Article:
S&P MidCap 400 Index Options

S&P 400 index options are option contracts in which the underlying value is based on the level of the S&P 400, a capitalization weighted index that measures the performance of the mid-range sector of the U.S. stock market. The index components consist of 400 mid-cap stocks chosen on the basis of market capitalization, liquidity and industry group representation.

The S&P MidCap 400 index option contract has an underlying value that is equal to the full value of the level of the S&P 400 index. The S&P MidCap 400 index option trades under the symbol of MID and has a contract multiplier of $100.

The MID index option is an european style option and may only be exercised on the last business day before expiration.

Product NameSymbolUnderlying ValueContract MultiplierExercise Style
S&P MidCap 400 OptionsMIDFull Value of S&P 400$100
(Full Contract Specs)
European

How to Trade S&P 400 Index Options

If you are bullish on the S&P 400, you can profit from a rise in its value by buying S&P MidCap 400 (MID) call options. On the other hand, if you believe that the S&P 400 index is poised to fall, then MID put options should be purchased instead.

The following example depict a scenario where you buy a near-money MID call option in anticipation of a rise in the level of the S&P 400 index. Note that for simplicity's sake, transaction costs have not been included in the calculations.

Example: Buy MID Call Option (A Bullish Strategy)

You observed that the current level of the S&P 400 index is 498.83. The MID is based on the full value of the underlying S&P 400 index and therefore trades at 498.83. A near-month MID call option with a nearby strike price of 500 is being priced at $33.26. With a contract multiplier of $100.00, the premium you need to pay to own the call option is thus $3,326.00.

Assuming that by option expiration day, the level of the underlying S&P 400 index has risen by 15% to 573.65 and correspondingly, the MID is now trading at 573.65 since it is based on the full value of the underlying S&P 400 index. With the MID now significantly higher than the option strike price, your call option is now in the money. By exercising your call option, you will receive a cash settlement amount that is computed using the following formula:

Cash Settlement Amount = (Difference between Index Settlement Value and the Strike Price) x Contract Multiplier

So you will receive (573.65 - 500.00) x $100 = $7,365.45 from the option exercise. Deducting the initial premium of $3,326.00 you paid to buy the call option, your net profit from the long call strategy will come to $4,039.45.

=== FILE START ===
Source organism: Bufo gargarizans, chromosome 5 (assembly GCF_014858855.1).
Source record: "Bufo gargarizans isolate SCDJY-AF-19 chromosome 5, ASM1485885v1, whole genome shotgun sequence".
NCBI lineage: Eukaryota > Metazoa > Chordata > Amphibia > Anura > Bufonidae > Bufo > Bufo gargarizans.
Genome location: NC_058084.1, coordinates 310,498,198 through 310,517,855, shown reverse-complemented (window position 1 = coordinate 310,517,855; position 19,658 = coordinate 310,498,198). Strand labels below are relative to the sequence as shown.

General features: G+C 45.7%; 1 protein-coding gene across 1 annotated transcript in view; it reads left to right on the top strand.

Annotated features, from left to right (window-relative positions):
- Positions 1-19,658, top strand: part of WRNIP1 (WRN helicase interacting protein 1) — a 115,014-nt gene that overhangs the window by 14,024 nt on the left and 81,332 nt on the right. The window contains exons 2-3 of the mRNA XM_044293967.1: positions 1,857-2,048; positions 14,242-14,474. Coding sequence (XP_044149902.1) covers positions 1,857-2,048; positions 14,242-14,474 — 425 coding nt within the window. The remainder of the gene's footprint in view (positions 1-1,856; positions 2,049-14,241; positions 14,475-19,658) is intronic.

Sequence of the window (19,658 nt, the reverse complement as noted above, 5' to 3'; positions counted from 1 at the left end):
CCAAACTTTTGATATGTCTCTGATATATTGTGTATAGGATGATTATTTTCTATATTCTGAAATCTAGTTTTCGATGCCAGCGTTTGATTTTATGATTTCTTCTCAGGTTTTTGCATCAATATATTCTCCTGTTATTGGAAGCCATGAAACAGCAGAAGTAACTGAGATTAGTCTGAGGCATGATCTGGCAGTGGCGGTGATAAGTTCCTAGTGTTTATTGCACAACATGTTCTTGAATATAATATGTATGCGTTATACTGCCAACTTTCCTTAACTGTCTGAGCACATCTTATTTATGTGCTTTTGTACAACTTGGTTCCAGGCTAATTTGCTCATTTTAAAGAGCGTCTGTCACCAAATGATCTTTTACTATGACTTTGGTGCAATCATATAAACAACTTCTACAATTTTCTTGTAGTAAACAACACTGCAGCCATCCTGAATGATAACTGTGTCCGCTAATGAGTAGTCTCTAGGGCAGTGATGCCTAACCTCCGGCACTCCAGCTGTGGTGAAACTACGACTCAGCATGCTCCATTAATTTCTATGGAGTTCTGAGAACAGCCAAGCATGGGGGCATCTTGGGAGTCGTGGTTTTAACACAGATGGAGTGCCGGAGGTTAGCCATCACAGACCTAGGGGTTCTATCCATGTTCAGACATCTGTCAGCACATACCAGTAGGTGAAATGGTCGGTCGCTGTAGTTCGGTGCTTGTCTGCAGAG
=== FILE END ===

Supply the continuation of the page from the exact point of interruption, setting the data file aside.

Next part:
Profit on Long MID 500 Call Option When S&P 400 at 573.65
Proceeds from Option Exercise=Cash Settlement Amount
=(Index Settlement Value - Option Strike Price) x Contract Size
=(573.65 - 500.00) x $100
=$7,365.45
 
Investment=Initial Premium Paid
=$3,326.00
 
Net Profit=Proceeds from Option Exercise - Investment
=$7,365.45 - $3,326.00
=$4,039.45
 
Return on Investment=Net Profit / Investment
=121%

In practice, it is usually not necessary to exercise the index call option to take profit. You can close out the position by selling the MID call option in the options market. Proceeds from the option sale will also include any remaining time value if there is still some time left before the option expires.

In the example above, as the option sale is performed on expiration day, there is virtually no time value left. The amount you will receive from the MID option sale will still be equal to it's intrinsic value.

Limited Downside Risk

One notable advantage of the long S&P MidCap 400 call strategy is that the maximum possible loss is limited and is equal to the amount paid to purchase the MID call option.

Suppose the S&P 400 index had dropped by 15% instead, pushing the MID down to 424.01, which is way below the option strike price of 500. Now, in this scenario, it would not make any sense at all to exercise the call option as it will result in additional loss. Fortunately, you are holding an option contract, and not a futures contract, and so you are not obliged to anyway. You can just let the option expire worthless and your total loss will simply be the call option premium of $3,326.00.

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